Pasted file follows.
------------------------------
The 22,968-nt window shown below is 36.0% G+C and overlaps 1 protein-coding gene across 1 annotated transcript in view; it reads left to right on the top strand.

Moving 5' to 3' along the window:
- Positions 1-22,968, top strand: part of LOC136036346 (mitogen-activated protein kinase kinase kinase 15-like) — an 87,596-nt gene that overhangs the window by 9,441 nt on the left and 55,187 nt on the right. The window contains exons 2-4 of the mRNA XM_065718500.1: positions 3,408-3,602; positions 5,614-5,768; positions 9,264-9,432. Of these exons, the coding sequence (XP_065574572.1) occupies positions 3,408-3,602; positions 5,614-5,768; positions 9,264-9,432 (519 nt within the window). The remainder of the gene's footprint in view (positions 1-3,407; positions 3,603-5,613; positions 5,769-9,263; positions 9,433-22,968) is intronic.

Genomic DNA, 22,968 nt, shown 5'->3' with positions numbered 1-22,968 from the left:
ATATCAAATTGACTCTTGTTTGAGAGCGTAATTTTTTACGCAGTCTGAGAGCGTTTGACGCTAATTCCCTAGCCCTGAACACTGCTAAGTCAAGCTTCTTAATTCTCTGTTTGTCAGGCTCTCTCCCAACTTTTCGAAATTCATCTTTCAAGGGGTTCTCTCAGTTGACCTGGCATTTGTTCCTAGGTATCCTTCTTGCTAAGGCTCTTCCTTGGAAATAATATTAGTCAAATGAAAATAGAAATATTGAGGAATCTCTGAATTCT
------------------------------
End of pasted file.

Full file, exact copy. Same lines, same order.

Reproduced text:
The 22,968-nt window shown below is 36.0% G+C and overlaps 1 protein-coding gene across 1 annotated transcript in view; it reads left to right on the top strand.

Moving 5' to 3' along the window:
- Positions 1-22,968, top strand: part of LOC136036346 (mitogen-activated protein kinase kinase kinase 15-like) — an 87,596-nt gene that overhangs the window by 9,441 nt on the left and 55,187 nt on the right. The window contains exons 2-4 of the mRNA XM_065718500.1: positions 3,408-3,602; positions 5,614-5,768; positions 9,264-9,432. Of these exons, the coding sequence (XP_065574572.1) occupies positions 3,408-3,602; positions 5,614-5,768; positions 9,264-9,432 (519 nt within the window). The remainder of the gene's footprint in view (positions 1-3,407; positions 3,603-5,613; positions 5,769-9,263; positions 9,433-22,968) is intronic.

Genomic DNA, 22,968 nt, shown 5'->3' with positions numbered 1-22,968 from the left:
ATATCAAATTGACTCTTGTTTGAGAGCGTAATTTTTTACGCAGTCTGAGAGCGTTTGACGCTAATTCCCTAGCCCTGAACACTGCTAAGTCAAGCTTCTTAATTCTCTGTTTGTCAGGCTCTCTCCCAACTTTTCGAAATTCATCTTTCAAGGGGTTCTCTCAGTTGACCTGGCATTTGTTCCTAGGTATCCTTCTTGCTAAGGCTCTTCCTTGGAAATAATATTAGTCAAATGAAAATAGAAATATTGAGGAATCTCTGAATTCT